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Travel-Nature

Published on March 25, 2008

Author: Ulisse

Source: authorstream.com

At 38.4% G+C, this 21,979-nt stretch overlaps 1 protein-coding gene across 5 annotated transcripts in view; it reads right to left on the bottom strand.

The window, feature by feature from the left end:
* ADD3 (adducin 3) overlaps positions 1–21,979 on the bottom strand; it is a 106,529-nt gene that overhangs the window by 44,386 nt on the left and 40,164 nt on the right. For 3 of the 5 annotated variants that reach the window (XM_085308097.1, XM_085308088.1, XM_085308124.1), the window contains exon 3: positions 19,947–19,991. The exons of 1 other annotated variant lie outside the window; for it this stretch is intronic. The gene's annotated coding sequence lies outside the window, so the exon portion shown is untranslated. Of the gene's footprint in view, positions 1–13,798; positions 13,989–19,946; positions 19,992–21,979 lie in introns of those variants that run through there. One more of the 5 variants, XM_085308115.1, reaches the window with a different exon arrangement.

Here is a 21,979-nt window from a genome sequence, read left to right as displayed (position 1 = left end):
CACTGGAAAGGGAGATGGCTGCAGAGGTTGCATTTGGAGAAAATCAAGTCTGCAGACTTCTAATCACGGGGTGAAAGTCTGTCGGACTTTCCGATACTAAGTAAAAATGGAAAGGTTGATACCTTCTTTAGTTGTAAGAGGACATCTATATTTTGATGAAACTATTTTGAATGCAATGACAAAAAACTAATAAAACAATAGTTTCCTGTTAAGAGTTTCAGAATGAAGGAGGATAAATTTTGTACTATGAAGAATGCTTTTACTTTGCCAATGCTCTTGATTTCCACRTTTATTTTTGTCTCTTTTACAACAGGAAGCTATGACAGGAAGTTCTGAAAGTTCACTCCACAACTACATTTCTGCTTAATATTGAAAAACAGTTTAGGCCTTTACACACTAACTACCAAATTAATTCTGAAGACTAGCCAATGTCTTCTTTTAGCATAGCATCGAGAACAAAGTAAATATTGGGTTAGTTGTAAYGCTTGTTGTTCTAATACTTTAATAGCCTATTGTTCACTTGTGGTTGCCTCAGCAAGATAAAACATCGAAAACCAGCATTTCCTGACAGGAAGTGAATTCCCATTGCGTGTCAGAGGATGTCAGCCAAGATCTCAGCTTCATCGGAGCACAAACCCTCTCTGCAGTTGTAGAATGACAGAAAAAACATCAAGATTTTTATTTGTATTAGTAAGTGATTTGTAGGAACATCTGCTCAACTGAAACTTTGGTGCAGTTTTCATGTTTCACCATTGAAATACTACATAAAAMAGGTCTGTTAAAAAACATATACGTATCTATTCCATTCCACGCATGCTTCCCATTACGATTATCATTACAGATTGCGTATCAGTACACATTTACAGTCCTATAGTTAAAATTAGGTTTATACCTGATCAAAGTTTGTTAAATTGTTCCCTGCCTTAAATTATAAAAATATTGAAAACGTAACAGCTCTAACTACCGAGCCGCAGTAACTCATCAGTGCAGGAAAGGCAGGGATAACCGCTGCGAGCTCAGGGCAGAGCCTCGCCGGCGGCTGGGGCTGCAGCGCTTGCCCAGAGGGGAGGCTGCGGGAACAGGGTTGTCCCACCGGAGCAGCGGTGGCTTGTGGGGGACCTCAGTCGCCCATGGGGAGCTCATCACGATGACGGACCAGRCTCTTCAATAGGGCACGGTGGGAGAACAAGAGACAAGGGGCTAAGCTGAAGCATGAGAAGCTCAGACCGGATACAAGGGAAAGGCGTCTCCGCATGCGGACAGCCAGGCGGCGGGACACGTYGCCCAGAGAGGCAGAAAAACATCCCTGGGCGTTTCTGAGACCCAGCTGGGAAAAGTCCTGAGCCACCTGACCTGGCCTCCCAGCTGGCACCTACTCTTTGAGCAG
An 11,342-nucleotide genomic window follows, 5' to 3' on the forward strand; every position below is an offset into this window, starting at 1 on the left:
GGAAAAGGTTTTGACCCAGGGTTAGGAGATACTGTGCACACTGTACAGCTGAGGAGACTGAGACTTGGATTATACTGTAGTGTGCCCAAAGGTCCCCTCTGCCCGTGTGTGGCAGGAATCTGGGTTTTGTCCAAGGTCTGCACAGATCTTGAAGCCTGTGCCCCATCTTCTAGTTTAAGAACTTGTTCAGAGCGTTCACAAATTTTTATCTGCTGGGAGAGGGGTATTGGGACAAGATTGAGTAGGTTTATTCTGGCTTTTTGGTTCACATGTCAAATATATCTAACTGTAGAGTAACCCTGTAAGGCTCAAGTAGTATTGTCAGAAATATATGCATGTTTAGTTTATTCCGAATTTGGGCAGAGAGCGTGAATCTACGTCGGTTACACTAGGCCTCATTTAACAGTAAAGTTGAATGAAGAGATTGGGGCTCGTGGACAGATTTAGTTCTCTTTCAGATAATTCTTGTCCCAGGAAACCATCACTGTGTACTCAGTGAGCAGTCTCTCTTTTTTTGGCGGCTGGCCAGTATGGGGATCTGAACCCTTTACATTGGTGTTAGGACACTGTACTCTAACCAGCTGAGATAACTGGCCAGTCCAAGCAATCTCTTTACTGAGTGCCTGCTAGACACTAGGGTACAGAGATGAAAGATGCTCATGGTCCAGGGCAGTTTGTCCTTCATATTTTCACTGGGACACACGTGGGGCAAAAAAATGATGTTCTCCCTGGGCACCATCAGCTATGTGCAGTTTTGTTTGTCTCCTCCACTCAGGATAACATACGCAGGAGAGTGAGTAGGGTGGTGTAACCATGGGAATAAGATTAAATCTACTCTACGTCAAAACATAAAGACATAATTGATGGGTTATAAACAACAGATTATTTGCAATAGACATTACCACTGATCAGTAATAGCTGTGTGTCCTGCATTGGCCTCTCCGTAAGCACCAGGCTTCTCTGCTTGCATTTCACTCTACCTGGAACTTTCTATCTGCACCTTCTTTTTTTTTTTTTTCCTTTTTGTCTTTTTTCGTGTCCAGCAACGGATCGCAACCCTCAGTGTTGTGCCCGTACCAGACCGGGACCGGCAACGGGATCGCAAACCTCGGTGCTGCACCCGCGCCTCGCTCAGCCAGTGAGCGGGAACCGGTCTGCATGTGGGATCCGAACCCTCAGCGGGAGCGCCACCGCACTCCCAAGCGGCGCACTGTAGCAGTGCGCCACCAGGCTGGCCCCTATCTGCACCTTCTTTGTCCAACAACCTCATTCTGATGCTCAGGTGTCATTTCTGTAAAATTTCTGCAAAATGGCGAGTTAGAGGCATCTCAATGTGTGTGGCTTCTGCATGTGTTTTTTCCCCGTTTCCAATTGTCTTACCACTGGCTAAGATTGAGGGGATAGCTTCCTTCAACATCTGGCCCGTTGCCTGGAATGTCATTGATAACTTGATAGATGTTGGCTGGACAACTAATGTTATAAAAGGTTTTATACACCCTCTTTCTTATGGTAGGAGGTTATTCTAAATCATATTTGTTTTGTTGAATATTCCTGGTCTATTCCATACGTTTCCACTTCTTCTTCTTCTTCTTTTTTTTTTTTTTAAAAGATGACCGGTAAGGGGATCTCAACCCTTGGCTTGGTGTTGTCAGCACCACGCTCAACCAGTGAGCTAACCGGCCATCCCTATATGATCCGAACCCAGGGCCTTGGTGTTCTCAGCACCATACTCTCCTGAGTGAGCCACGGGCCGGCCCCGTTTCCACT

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A GLOBAL URBAN AGENDA Professor Sir Peter Hall:  A GLOBAL URBAN AGENDA Professor Sir Peter Hall Urban Land Institute London Wednesday June 15 2005 2007: A key human milestone?:  2007: A key human milestone? Most people in cities 2000- 2025: Urban Population to double 2025: 61% in cities Most in developing world:  Most in developing world 2015: 358 "million cities": 153 in Asia 27 “mega-cities”, 10m+: 18 in Asia Mega Cities: 1995 and 2015:  Mega Cities: 1995 and 2015 Source: United Nations 1996, 451-456. Urban Future 21 (2000): Three Kinds of City:  Urban Future 21 (2000): Three Kinds of City TYPE 1: The City coping with informal hypergrowth TYPE 2: The City managing dynamic growth TYPE 3: The Mature City coping with ageing Type 1: The City coping with informal hypergrowth:  Sub-Saharan Africa, Indian subcontinent, Middle East, some poorer cities of Latin America and the Caribbean Rapid population growth Economy depends on informal sector Poverty: widespread Large informal housing areas Basic problems: environment, public heath Governance: difficult Type 1: The City coping with informal hypergrowth The City coping with informal hypergrowth:  The City coping with informal hypergrowth Economy can’t keep pace with population High birth rates – poorly educated women Surplus of unskilled labour Informal economy: casual work and petty trading Dire poverty – especially women Answer: Female education: lower birth rates The City coping with informal hypergrowth:  The City coping with informal hypergrowth Key: Cities: formalising the informal economy; Strengthen relationships to mainstream Through: Microcredit Networks Picture: Soweto, South Africa Type 2: The City managing dynamic growth:  Type 2: The City managing dynamic growth Middle-income rapidly-developing world Much of East Asia, Latin America and the Caribbean and the Middle East – also South Africa Population growth reducing Prospect: ageing populations Rapid economic growth – but new challenges Prosperity brings environmental problems Then and Now…:  Then and Now… 1905: London, Paris, Berlin, New York versus 2005: São Paulo, Mexico City, Caracas, Bogotá Housing: then formal slums (permanent construction, subdivided, overcrowded) Housing: now informal slums: self-built, unserviced Transport: then extensive Metro system, just built Transport: now rudimentary Metro network, being extended London 1905: East End slum:  London 1905: East End slum São Paulo 2005: Heliopolis, Paraisopolis:  São Paulo 2005: Heliopolis, Paraisopolis London 1905: 6.8 million:  London 1905: 6.8 million São Paulo 2005: 18 million:  São Paulo 2005: 18 million Informal Settlements: Mexico City, Rio de Janeiro:  Informal Settlements: Mexico City, Rio de Janeiro Housing: How adequate?:  Housing: How adequate? Source: UN-Habitat, Global Report on Human Settlements 2003 The World’s Slums:  The World’s Slums Source: UN-Habitat, The State of the World’s Cities 2004/2005 The World’s Slum Dwellers:  The World’s Slum Dwellers Source: UN-Habitat, The State of the World’s Cities 2004/2005 Slums and Income Inequality:  Slums and Income Inequality Source: UN-Habitat, The State of the World’s Cities 2004/2005 Housing: Different Paths:  Housing: Different Paths The Asian Pacific way: City provides high-quality housing The Latin American way: Formalise informal housing: communal self-help to create middle-class neighbourhoods No one right way here; same goal, different paths Housing: Pacific Asia:  Housing: Pacific Asia City provides high-quality housing Rented, owner-occupied (but state-managed) Housing: Latin America:  Housing: Latin America Formalise informal housing: Communal self-help to create middle-class neighbourhoods Pictures: Nezahualcóyotl, Mexico, 1980 and 2004 Transport: Same Story:  Transport: Same Story Pacific Asian cities: High-density development, top-quality metros Latin American cities: Innovative bus systems Singapore and Curitiba: two model cities, look alike: integrated land use and transportation Again: Same Goal – Different Paths Transport: Pacific Asian Cities:  Transport: Pacific Asian Cities High-density development Top-quality metros High-density housing Integrating Transport and Land Use: Singapore, Curitiba:  Integrating Transport and Land Use: Singapore, Curitiba Singapore and Curitiba: two model cities Look alike: integrated land use and transportation Same goal, similar achievement - yet very different means The Latin American Breakthrough: Busway Cities:  The Latin American Breakthrough: Busway Cities Metro systems less developed – especially 30 years ago (recent extensions) Money lacking So, “make a virtue of necessity” Curitiba: “Bus Metro” Widely hailed, now imitated Bogotá, São Paulo, etc Brazilian engineers: took the lead The key: integrated bus service/land use Bus Transit Pioneer: Curitiba:  Bus Transit Pioneer: Curitiba Innovative bus systems Express, Orbital, Local High capacities High-speed transfer stations Integrated land use: high-density corridors Photos: Lars Friberg Busway Capacity: Curitiba:  Busway Capacity: Curitiba Illustrations: Lars Friberg Transport Infrastructure Costs: Buses cheaper:  Transport Infrastructure Costs: Buses cheaper Source: Golub 2004 Transport: Conclusions:  Transport: Conclusions Bus-based cities do work Can deliver good service, high volumes, at low cost But can they do so everywhere? Especially: to the periphery? Will the transport problem get worse? No: because of the new phenomenon: The Mega-City-Region The New Feature: Mega-City-Regions:  The New Feature: Mega-City-Regions 2020: 2/3 ASEAN population in 5 MCRs: Bangkok (30m) Kuala Lumpur-Klang (6m) Singapore Triangle (10m) Java (100m) Manila (30m) East Asia: even bigger: Tokyo-Nagoya-Kyoto-Osaka-Kobe (60m) Hong Kong-Shenzhen-Guangzhou (120m) Shanghai-Nanjing (83m) Mega-City Regions in Latin America:  Mega-City Regions in Latin America Decentralisation/Recentralisation (“Concentrated deconcentration”) Mexico City: more than half population outside Distrito Federal São Paulo: city 10m, metro 19.8m Buenos Aires: 12m, but only 3.5m in Capital Federal Bogotá: population grew 40%, but travel distances stayed same! Source: UN-Habitat, The State of the World’s Cities 2004/2005 Mexico City: Latin American Mega-City-Region:  Mexico City: Latin American Mega-City-Region Mexico City: Latin American Mega-City-Region:  Mexico City: Latin American Mega-City-Region Source: Aguilar and Ward 2003 Mexico City Metro Zones:  Mexico City Metro Zones Source: Aguilar and Ward 2003 Mexico City Metro: Settlements:  Mexico City Metro: Settlements Mexico City Metro: Services:  Mexico City Metro: Services Source: Aguilar and Ward 2003 Mega-City-Region Problem: Fragmented Governance:  Mega-City-Region Problem: Fragmented Governance Mexico City: 28 municipalities São Paulo: 39 districts/municipalities Rio de Janeiro: 13 municipalities Buenos Aires: 20 municipalities, varying autonomy Curitiba: 25 municipalities Source: UN-Habitat, The State of the World’s Cities 2004/2005 Curitiba and its Region:  Curitiba and its Region 25 municipalities; City: 61% population, falling 500,000 below poverty line 89,000 substandard units in 903 areas Only 58% sewered; only 35% sewerage treated COMEC: plans, no action, no powers Source: Macedo 2004 The Need for Metro Governance:  The Need for Metro Governance Growth of Mega-City-Regions The Solution – re-balance homes, jobs, transport But also the Problem: needs effective planning, powers, action… …at a Metro scale Otherwise: the risk: Rich cities, poor peripheries Could get worse! Must make better! Type 3: The Mature City coping with ageing:  Type 3: The Mature City coping with ageing North America, Europe, Japan and parts of East Asia, and Australasia Population: stable or declining Challenges: ageing, household fissioning Slow economic growth Social polarization But: resources to tackle environmental problems The pattern: dispersion and reconcentration: growth of smaller cities, challenge to core cities The Mature City: Problems (1) Polarization:  The Mature City: Problems (1) Polarization Basic economic problem: solved Advanced service cities But: deindustrialization - leaves many stranded The answer: “education, education, education” The Mature City: Problems (2): Ageing:  The Mature City: Problems (2): Ageing Lower innovative potential How can cities stay flexible Lifelong learning? New associations of old people – substitutes for traditional families? How to overcome the “burden of dependency”? One outcome: a new wave of immigration? The Mature City: Problems (3): Sustainable Quality:  The Mature City: Problems (3): Sustainable Quality Cities compete globally Environment/Quality of Life: A Key Factor Dutch/German/Swiss Cities: Compact, Public Transport/Bike/Walk Oriented USA/Europe: New Urbanism, Urban Renaissance UK: A Sustainable Mega-City Region Sustainable Quality: European Cities:  Sustainable Quality: European Cities Compact, Public Transport/Bike/Walk Oriented Pedestrianized CBDs Traffic Calming High-Quality Public Transport Integration: Heavy/Light Rail Restraining Traffic by Congestion Charging Pedestrian Cities: Munich, Manchester:  Pedestrian Cities: Munich, Manchester Calming Traffic: Berlin, Eschwege:  Calming Traffic: Berlin, Eschwege Sustainable Transport: Freiburg, Karlsruhe:  Sustainable Transport: Freiburg, Karlsruhe Integrated Transport: Grenoble:  Integrated Transport: Grenoble Integrated Transit: Zürich:  Integrated Transit: Zürich Restraining Traffic: Singapore, Oslo, London:  Restraining Traffic: Singapore, Oslo, London New Urbanism in US & Europe:  New Urbanism in US & Europe Return to Traditional Built Forms Higher Densities (How Dense?) UK: Urban Task Force Urban Renaissance: UK Examples Cultural/Sport Regeneration European Examples: Denser New Urbanism: Mountain View, CA/Kentlands, MD:  New Urbanism: Mountain View, CA/Kentlands, MD New Urbanism in Britain: Poundbury:  New Urbanism in Britain: Poundbury Urban Task Force Principles: Linked Neighbourhoods:  Urban Task Force Principles: Linked Neighbourhoods Urban Task Force: Mixed Use:  Urban Task Force: Mixed Use Urban Renaissance: Birmingham:  Urban Renaissance: Birmingham Urban Renaissance UK: New East Manchester:  Urban Renaissance UK: New East Manchester Urban Renaissance UK: Glasgow, Crown Street:  Urban Renaissance UK: Glasgow, Crown Street Urban Renaissance Europe: Amsterdam, Java Island:  Urban Renaissance Europe: Amsterdam, Java Island Urban Renaissance: The Critical Question:  Urban Renaissance: The Critical Question Outstanding successes…but… Geared to Yuppies/Dinkies The argument: UK, 80% new households are one-person! But: they want space too And: cities are for families too! So: bring the families back What kind of housing? Densities compared:  Densities compared Source: Rudlin and Falk, Building the 21st century Home Planning for Sustainable Growth:  Planning for Sustainable Growth Paris: Restructuring the City Role of Transportation: crucial Amsterdam, Tokyo: New-Style Edge Cities London: Docklands/Thames Gateway USA (Calthorpe) /UK (Breheny/ Rookwood): Sustainable Transport Corridors UK: Sustainable Communities Strategy 2003 Regional Metros: Stockholm, Copenhagen:  Regional Metros: Stockholm, Copenhagen Paris Orbitale: Creating a New CBD:  Paris Orbitale: Creating a New CBD Paris: Orbitale: Creating a new CBD:  Paris: Orbitale: Creating a new CBD Edge City, European Style: Amsterdam Zuidas:  Edge City, European Style: Amsterdam Zuidas Docklands/Thames Gateway Reversing London’s Growth:  Docklands/Thames Gateway Reversing London’s Growth Thames Gateway Targets:  Thames Gateway Targets New Urbanism, British Style: Greenwich Peninsula:  New Urbanism, British Style: Greenwich Peninsula European Mega-City-Regions:  European Mega-City-Regions Ideal Urban Forms: UK, USA:  Ideal Urban Forms: UK, USA Building Sustainable City Clusters:  Building Sustainable City Clusters UK: Sustainable City Clusters:  UK: Sustainable City Clusters Thames Gateway: Stratford 1999, 2012:  Thames Gateway: Stratford 1999, 2012 Eastern Quarry to Ebbsfleet Valley:  Eastern Quarry to Ebbsfleet Valley So, in Conclusion…:  So, in Conclusion… Has been Done! Is being Done! Can be Done! Needs: Money, Powers, Imagination, Determination! Money: public and private: how combine? Powers: Special Purpose Vehicles: UDCs, URCs Learn from Best Practice